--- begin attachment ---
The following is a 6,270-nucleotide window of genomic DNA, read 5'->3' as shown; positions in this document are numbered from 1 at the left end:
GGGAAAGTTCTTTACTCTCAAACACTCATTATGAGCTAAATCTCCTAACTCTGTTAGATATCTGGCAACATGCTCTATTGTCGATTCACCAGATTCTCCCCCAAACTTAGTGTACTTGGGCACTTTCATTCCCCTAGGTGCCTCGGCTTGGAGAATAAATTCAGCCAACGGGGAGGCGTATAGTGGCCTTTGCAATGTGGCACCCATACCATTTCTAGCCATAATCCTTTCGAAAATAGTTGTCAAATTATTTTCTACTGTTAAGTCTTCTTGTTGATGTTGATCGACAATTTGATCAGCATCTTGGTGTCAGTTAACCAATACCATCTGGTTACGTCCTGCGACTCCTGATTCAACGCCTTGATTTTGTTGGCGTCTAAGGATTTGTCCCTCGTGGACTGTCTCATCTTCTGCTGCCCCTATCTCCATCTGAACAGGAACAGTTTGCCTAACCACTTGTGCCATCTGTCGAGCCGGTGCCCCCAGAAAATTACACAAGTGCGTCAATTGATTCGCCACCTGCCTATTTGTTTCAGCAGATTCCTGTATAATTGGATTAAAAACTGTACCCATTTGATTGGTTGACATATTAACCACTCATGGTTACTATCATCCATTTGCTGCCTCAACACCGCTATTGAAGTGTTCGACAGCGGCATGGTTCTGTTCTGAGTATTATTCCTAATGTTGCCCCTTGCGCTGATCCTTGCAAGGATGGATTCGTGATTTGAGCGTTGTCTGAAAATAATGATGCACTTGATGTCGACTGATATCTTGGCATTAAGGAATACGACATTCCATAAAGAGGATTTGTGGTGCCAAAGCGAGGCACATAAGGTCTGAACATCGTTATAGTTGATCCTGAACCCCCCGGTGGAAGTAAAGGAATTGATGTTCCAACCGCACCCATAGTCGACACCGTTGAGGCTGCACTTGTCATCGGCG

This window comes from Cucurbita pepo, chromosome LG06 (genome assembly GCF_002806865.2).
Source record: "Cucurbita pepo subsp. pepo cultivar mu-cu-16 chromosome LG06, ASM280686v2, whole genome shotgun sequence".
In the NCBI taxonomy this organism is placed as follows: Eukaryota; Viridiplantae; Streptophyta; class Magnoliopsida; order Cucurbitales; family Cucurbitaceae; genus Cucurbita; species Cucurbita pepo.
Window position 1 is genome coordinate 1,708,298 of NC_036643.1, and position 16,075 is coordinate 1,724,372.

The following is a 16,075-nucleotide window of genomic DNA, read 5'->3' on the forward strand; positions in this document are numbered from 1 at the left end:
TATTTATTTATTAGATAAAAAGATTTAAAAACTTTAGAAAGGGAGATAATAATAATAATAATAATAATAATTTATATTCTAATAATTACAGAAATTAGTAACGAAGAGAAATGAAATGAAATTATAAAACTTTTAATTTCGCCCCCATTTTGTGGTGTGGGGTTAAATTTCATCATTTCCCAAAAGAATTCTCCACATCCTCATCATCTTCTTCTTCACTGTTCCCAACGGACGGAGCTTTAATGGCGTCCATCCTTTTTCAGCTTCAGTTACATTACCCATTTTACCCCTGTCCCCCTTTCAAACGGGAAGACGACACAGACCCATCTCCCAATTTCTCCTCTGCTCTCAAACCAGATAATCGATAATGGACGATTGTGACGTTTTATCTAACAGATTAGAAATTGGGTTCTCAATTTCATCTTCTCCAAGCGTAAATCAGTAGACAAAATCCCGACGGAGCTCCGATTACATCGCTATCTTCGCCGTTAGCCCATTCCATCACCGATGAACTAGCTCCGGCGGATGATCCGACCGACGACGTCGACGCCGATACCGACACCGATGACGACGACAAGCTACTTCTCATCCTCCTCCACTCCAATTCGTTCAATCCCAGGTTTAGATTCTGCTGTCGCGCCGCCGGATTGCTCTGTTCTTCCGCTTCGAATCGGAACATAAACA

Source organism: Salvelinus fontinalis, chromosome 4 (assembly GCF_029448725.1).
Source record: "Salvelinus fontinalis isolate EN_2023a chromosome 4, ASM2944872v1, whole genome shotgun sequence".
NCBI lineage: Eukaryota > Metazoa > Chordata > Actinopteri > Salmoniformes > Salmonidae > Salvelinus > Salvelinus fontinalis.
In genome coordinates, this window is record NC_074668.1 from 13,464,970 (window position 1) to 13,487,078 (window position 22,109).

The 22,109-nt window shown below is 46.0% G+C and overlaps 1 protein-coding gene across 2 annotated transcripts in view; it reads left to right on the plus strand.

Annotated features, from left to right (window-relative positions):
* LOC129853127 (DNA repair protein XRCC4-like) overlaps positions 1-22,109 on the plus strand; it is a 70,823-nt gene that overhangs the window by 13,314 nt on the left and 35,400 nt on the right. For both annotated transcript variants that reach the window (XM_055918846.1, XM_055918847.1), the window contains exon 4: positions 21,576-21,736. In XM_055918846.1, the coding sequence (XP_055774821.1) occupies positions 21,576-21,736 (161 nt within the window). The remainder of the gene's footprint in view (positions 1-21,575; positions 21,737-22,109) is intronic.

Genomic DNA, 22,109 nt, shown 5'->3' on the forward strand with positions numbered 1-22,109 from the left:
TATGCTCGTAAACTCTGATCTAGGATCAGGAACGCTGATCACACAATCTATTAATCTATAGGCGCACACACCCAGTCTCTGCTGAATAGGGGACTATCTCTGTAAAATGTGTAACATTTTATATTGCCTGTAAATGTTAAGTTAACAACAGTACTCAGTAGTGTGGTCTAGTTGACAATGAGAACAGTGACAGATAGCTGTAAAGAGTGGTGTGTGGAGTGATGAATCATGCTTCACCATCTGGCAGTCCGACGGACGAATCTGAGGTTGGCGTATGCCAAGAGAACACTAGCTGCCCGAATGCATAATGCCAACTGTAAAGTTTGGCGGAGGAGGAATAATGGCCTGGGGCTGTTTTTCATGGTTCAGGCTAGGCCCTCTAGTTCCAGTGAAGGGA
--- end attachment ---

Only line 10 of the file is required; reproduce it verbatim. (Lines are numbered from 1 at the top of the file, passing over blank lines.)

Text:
Source record: "Salvelinus fontinalis isolate EN_2023a chromosome 4, ASM2944872v1, whole genome shotgun sequence".